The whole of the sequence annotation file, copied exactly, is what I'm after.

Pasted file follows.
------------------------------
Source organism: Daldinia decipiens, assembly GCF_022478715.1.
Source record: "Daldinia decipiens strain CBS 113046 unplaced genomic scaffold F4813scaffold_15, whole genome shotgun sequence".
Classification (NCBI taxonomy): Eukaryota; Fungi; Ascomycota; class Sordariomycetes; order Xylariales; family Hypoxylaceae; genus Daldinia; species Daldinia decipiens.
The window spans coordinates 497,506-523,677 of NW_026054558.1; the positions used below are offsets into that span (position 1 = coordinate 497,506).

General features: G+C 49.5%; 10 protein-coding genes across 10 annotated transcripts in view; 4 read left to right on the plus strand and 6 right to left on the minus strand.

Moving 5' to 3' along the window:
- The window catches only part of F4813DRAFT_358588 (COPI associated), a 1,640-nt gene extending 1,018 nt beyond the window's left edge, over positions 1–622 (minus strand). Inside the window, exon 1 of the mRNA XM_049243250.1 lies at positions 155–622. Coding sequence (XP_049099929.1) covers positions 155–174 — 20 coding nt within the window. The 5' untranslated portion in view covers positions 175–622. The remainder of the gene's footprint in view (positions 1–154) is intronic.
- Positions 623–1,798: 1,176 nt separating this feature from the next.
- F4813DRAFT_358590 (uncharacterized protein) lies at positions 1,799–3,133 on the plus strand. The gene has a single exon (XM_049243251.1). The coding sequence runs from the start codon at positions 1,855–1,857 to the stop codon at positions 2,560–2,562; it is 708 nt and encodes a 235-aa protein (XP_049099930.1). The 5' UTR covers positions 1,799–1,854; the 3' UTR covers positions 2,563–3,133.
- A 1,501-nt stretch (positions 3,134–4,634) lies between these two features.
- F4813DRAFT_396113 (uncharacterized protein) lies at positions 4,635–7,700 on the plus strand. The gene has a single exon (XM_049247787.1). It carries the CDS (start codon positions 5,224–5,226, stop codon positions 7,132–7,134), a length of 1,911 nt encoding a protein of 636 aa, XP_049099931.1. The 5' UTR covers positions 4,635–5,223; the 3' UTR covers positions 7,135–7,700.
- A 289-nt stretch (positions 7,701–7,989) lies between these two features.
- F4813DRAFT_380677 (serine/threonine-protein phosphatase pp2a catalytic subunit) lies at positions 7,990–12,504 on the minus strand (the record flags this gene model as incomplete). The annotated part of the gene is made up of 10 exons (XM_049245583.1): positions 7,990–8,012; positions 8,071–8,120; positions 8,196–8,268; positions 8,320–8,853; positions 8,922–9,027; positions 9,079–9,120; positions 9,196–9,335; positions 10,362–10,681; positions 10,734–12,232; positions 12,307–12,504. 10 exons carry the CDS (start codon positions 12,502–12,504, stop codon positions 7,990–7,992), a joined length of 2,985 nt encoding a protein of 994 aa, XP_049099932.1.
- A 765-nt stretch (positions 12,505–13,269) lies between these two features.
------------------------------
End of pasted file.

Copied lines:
Source organism: Daldinia decipiens, assembly GCF_022478715.1.
Source record: "Daldinia decipiens strain CBS 113046 unplaced genomic scaffold F4813scaffold_15, whole genome shotgun sequence".
Classification (NCBI taxonomy): Eukaryota; Fungi; Ascomycota; class Sordariomycetes; order Xylariales; family Hypoxylaceae; genus Daldinia; species Daldinia decipiens.
The window spans coordinates 497,506-523,677 of NW_026054558.1; the positions used below are offsets into that span (position 1 = coordinate 497,506).

General features: G+C 49.5%; 10 protein-coding genes across 10 annotated transcripts in view; 4 read left to right on the plus strand and 6 right to left on the minus strand.

Moving 5' to 3' along the window:
- The window catches only part of F4813DRAFT_358588 (COPI associated), a 1,640-nt gene extending 1,018 nt beyond the window's left edge, over positions 1–622 (minus strand). Inside the window, exon 1 of the mRNA XM_049243250.1 lies at positions 155–622. Coding sequence (XP_049099929.1) covers positions 155–174 — 20 coding nt within the window. The 5' untranslated portion in view covers positions 175–622. The remainder of the gene's footprint in view (positions 1–154) is intronic.
- Positions 623–1,798: 1,176 nt separating this feature from the next.
- F4813DRAFT_358590 (uncharacterized protein) lies at positions 1,799–3,133 on the plus strand. The gene has a single exon (XM_049243251.1). The coding sequence runs from the start codon at positions 1,855–1,857 to the stop codon at positions 2,560–2,562; it is 708 nt and encodes a 235-aa protein (XP_049099930.1). The 5' UTR covers positions 1,799–1,854; the 3' UTR covers positions 2,563–3,133.
- A 1,501-nt stretch (positions 3,134–4,634) lies between these two features.
- F4813DRAFT_396113 (uncharacterized protein) lies at positions 4,635–7,700 on the plus strand. The gene has a single exon (XM_049247787.1). It carries the CDS (start codon positions 5,224–5,226, stop codon positions 7,132–7,134), a length of 1,911 nt encoding a protein of 636 aa, XP_049099931.1. The 5' UTR covers positions 4,635–5,223; the 3' UTR covers positions 7,135–7,700.
- A 289-nt stretch (positions 7,701–7,989) lies between these two features.
- F4813DRAFT_380677 (serine/threonine-protein phosphatase pp2a catalytic subunit) lies at positions 7,990–12,504 on the minus strand (the record flags this gene model as incomplete). The annotated part of the gene is made up of 10 exons (XM_049245583.1): positions 7,990–8,012; positions 8,071–8,120; positions 8,196–8,268; positions 8,320–8,853; positions 8,922–9,027; positions 9,079–9,120; positions 9,196–9,335; positions 10,362–10,681; positions 10,734–12,232; positions 12,307–12,504. 10 exons carry the CDS (start codon positions 12,502–12,504, stop codon positions 7,990–7,992), a joined length of 2,985 nt encoding a protein of 994 aa, XP_049099932.1.
- A 765-nt stretch (positions 12,505–13,269) lies between these two features.